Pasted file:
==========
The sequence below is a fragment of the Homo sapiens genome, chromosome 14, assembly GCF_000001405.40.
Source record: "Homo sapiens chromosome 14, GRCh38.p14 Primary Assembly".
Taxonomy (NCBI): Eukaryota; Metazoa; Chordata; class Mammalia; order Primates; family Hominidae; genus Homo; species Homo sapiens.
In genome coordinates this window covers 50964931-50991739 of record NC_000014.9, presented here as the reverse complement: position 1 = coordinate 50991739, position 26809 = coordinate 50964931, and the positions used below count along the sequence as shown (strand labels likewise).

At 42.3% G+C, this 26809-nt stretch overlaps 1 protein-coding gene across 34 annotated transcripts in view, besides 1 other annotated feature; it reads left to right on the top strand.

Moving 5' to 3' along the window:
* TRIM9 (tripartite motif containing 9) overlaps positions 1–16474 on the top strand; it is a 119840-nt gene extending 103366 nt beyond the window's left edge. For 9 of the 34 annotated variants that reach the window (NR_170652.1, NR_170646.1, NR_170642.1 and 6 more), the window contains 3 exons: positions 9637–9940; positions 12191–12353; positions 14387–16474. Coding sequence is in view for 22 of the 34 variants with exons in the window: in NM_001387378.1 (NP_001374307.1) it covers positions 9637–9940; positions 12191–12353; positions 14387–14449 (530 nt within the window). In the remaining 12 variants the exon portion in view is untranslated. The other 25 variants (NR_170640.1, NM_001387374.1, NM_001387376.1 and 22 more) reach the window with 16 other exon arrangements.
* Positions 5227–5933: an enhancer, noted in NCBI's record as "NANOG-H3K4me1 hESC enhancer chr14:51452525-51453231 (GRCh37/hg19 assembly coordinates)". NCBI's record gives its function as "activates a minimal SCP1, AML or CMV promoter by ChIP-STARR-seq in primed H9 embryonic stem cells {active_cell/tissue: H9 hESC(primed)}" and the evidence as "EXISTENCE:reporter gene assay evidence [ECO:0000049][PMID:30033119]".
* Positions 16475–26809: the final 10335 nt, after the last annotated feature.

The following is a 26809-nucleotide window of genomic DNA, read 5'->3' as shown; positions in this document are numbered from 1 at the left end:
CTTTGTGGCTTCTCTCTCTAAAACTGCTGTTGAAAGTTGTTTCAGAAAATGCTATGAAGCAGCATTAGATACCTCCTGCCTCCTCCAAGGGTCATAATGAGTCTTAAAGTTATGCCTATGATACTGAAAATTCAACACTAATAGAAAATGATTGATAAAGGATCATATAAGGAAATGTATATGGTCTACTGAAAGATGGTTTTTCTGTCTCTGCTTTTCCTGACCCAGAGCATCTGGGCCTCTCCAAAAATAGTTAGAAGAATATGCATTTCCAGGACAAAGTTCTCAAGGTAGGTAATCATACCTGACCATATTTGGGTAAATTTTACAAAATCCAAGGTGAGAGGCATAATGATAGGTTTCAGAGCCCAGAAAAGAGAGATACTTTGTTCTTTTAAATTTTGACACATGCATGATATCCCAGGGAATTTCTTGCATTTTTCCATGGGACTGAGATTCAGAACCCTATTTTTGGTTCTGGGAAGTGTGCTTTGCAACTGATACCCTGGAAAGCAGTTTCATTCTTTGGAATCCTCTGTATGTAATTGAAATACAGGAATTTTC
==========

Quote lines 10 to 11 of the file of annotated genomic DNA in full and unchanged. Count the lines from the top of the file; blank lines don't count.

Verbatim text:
The following is a 26809-nucleotide window of genomic DNA, read 5'->3' as shown; positions in this document are numbered from 1 at the left end:
CTTTGTGGCTTCTCTCTCTAAAACTGCTGTTGAAAGTTGTTTCAGAAAATGCTATGAAGCAGCATTAGATACCTCCTGCCTCCTCCAAGGGTCATAATGAGTCTTAAAGTTATGCCTATGATACTGAAAATTCAACACTAATAGAAAATGATTGATAAAGGATCATATAAGGAAATGTATATGGTCTACTGAAAGATGGTTTTTCTGTCTCTGCTTTTCCTGACCCAGAGCATCTGGGCCTCTCCAAAAATAGTTAGAAGAATATGCATTTCCAGGACAAAGTTCTCAAGGTAGGTAATCATACCTGACCATATTTGGGTAAATTTTACAAAATCCAAGGTGAGAGGCATAATGATAGGTTTCAGAGCCCAGAAAAGAGAGATACTTTGTTCTTTTAAATTTTGACACATGCATGATATCCCAGGGAATTTCTTGCATTTTTCCATGGGACTGAGATTCAGAACCCTATTTTTGGTTCTGGGAAGTGTGCTTTGCAACTGATACCCTGGAAAGCAGTTTCATTCTTTGGAATCCTCTGTATGTAATTGAAATACAGGAATTTTC